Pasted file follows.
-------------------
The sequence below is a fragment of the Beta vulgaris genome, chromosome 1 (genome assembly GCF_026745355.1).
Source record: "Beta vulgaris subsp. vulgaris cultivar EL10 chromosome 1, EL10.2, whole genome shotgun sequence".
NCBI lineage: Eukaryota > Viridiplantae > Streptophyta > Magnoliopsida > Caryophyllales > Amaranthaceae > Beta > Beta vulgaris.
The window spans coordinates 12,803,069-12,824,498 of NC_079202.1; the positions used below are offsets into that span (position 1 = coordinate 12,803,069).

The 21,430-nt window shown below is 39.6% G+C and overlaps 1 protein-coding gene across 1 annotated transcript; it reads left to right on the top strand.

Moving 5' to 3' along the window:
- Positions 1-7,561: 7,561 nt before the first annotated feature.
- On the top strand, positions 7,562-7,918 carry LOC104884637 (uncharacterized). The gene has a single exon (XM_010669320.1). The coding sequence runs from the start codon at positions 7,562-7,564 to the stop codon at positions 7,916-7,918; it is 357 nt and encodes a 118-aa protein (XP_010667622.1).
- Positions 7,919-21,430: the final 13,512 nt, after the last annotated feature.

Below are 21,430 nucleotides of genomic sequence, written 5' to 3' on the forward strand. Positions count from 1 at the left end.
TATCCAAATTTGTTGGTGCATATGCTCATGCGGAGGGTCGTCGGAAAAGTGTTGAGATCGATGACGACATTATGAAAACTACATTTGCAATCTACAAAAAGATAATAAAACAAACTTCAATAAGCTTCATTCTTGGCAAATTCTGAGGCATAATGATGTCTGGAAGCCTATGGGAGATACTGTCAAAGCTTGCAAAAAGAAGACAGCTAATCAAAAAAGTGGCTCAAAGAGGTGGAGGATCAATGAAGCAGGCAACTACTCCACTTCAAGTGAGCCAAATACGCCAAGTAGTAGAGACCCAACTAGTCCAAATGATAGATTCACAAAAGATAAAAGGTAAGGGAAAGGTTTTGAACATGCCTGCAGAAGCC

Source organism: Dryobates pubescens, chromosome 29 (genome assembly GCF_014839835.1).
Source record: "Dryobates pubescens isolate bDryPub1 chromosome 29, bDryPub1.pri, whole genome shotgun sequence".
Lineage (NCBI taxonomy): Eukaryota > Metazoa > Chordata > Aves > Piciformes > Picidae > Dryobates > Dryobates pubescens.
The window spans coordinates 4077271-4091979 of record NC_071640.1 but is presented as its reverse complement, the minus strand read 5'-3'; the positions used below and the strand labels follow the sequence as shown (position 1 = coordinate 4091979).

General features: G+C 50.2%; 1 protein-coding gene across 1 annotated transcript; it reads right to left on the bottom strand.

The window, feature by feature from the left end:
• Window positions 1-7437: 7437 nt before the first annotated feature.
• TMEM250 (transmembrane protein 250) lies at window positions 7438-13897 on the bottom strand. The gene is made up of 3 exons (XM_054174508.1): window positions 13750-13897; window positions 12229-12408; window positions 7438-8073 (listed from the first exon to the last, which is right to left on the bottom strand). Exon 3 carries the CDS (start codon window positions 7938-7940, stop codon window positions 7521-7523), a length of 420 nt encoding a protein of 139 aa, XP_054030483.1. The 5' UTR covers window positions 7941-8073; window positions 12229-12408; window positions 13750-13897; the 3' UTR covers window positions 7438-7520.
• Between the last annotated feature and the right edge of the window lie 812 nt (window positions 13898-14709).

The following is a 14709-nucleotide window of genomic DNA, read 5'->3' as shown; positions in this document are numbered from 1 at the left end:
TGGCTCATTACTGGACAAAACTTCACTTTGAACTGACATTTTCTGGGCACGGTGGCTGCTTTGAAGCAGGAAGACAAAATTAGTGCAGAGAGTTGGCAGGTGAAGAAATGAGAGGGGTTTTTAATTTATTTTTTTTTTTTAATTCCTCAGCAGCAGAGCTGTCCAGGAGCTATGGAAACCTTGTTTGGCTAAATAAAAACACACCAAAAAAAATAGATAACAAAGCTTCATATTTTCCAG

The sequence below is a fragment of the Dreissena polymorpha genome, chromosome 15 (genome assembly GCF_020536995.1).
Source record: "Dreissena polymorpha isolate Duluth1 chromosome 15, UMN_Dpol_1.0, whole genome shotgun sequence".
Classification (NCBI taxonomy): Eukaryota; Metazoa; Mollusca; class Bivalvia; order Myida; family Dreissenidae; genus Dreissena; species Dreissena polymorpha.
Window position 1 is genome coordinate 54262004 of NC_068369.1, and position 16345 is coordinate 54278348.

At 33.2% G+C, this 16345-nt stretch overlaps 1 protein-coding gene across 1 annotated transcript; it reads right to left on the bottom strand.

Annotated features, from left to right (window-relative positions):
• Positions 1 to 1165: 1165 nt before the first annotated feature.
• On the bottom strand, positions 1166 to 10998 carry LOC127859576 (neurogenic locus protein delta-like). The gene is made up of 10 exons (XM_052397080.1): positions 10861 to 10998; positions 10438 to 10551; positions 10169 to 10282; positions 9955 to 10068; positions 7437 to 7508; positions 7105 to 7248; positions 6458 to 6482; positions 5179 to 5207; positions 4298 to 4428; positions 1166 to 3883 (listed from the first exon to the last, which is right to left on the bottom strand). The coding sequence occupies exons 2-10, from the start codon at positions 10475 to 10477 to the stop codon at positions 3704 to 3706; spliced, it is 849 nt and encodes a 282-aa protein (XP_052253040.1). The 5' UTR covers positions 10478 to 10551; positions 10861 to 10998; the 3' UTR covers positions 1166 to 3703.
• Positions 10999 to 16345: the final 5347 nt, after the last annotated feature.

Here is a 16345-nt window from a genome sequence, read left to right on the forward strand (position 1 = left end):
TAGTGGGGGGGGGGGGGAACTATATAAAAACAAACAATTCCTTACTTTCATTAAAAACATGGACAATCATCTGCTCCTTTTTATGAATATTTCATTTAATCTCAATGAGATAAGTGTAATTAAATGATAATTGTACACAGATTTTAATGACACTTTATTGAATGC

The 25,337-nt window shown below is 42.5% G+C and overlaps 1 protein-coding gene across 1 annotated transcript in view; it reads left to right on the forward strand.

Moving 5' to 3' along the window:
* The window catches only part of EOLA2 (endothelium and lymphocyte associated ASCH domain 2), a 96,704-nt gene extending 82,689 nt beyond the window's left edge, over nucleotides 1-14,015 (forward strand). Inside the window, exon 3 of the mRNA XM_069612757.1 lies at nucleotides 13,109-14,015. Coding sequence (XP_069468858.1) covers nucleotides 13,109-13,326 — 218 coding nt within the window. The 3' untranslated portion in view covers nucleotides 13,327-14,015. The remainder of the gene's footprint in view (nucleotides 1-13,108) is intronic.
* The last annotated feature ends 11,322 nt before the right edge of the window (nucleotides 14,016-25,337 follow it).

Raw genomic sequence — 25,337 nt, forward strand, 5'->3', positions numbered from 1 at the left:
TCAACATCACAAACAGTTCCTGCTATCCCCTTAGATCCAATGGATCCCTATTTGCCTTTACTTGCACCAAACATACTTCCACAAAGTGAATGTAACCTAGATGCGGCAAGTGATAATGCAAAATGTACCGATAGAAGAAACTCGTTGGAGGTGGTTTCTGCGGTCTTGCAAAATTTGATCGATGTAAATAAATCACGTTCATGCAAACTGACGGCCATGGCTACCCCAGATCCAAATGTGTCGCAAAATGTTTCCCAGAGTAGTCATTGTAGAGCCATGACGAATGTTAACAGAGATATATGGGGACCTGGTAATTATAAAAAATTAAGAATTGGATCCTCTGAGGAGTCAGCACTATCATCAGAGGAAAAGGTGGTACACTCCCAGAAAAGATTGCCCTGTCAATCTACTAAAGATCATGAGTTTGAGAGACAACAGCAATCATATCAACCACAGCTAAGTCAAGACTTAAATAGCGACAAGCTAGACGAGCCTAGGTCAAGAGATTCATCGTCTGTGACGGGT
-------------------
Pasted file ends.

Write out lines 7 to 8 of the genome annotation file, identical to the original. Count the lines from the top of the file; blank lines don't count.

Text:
- Positions 1-7,561: 7,561 nt before the first annotated feature.
- On the top strand, positions 7,562-7,918 carry LOC104884637 (uncharacterized). The gene has a single exon (XM_010669320.1). The coding sequence runs from the start codon at positions 7,562-7,564 to the stop codon at positions 7,916-7,918; it is 357 nt and encodes a 118-aa protein (XP_010667622.1).